The real sinister thing about a commercial society is that the bourgeois merchant’s ethic ends up invading everything else. Manufacturing, for instance, becomes chiefly a matter of producing things that will yield the highest price for the least economic input. Salesmanship becomes every bit as important as quality and craftsmanship, or even more so. They tell you in school nowadays that everyone must be a salesman. In job interviews one is expected to “sell himself” to the interviewer. Self-promotion is mandatory: to fail at self-promotion is to fail at life. Employees are hired, evaluated, and fired based on their contribution to the “bottom line”. Similarly, employees treat employers as nothing more than a means to an end: one is expected to “job hop”, to make lateral career moves, on the basis of maximizing income. The commercial ethic has also conquered the ideals of government. It’s not uncommon for politicians to say things like “government should be run like a business”.
If we replace monetary profit with the idea of personal gain or satisfaction, we can see how commercial values have invaded things like religion, family, and relationships of every kind. It is commonly said that a friendship, a marriage, or a religion is only worth maintaining if one “gets something out of it”. Marriage is reduced to a private contract based on mutual benefit, like any other commercial transaction. When the benefits cease, the marriage is over. Modern Christians attend worship not to give themselves to God in prayer, but to be entertained or stimulated, to have a fulfilling experience. Etc.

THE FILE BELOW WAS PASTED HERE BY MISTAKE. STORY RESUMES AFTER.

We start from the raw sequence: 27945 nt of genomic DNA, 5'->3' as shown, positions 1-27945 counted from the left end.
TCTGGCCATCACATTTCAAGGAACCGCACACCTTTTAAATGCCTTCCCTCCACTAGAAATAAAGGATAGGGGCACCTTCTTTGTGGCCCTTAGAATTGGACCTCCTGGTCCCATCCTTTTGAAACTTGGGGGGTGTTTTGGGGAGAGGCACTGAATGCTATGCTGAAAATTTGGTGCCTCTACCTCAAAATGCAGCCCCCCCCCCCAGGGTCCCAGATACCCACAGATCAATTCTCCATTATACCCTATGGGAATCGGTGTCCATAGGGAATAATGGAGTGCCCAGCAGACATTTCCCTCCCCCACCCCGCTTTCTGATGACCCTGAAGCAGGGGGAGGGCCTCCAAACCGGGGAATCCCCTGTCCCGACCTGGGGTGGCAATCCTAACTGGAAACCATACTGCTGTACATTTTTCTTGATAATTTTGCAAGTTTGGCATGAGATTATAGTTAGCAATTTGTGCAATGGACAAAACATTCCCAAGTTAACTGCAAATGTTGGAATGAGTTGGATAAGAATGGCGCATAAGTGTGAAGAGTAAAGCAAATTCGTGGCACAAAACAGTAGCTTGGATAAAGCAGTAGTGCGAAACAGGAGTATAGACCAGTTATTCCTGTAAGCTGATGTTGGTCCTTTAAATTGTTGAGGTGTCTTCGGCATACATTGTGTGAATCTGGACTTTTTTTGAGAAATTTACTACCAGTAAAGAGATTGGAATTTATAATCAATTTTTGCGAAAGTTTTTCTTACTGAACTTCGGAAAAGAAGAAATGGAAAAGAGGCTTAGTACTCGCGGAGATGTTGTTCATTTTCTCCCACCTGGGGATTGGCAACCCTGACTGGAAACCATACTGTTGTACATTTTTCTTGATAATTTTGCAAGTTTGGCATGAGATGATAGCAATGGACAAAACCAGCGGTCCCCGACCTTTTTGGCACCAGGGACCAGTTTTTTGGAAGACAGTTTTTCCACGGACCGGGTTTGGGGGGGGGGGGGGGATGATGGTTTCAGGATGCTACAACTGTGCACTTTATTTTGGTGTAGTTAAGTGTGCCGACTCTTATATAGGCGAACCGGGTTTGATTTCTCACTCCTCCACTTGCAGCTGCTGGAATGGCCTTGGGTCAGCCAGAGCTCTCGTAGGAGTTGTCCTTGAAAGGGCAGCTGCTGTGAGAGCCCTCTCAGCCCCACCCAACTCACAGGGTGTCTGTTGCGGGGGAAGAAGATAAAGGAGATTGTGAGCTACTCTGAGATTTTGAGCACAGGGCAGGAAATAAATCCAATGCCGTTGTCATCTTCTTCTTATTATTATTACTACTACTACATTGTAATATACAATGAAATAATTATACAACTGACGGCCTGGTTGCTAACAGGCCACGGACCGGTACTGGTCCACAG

It is easy to see how persons who do not conform themselves to bourgeois values find themselves on the margins of a commercial society. If you’re not a natural self-promoter; if you’re not sufficiently motivated by money, utility, or pleasure; if you’re constitutionally incapable of placing economic efficiency over good work done well; if you value loyalty and commitment above personal gain; if you refuse to distort the truth for the sake of salesmanship; if you refuse to treat economic competitors as enemies to be crushed; if you are incapable of pretending that good is evil, and that evil is good, for the sake of professional relationships – you will always be perceived as an outsider. Even if you are seldom directly challenged, your associates will intuitively sense that something about you is very different and a little frightening.
We aren’t going to fundamentally change our commercial society anytime soon. Those on the margins will have to do their best to conform and withstand the temptations to compromise. But perhaps there can be progress at carving out a niche for the incorrigible. Resurrecting the old guild system, in some form that works within the larger economy, might be worth exploring. Intentional communities can lead to intentional economic structures. Certainly there is no reason why governments, schools, hospitals, and other non-commercial institutions could not, in some measure, reclaim their original purposes and put bourgeois values back in their place. Large companies with comfortable advantages that are “too big to fail” can afford to revisit their priorities.
One thing is certain: a commercial society is a dynamic society, but it’s the dynamism of a freight train, not a pendulum. Our society’s dynamism is always oriented towards two specific goals: 1) fomenting human desire and discontent; and 2) removing all obstacles to their economic “solutions”. If we can’t stop the freight train, maybe it’s time to build another track.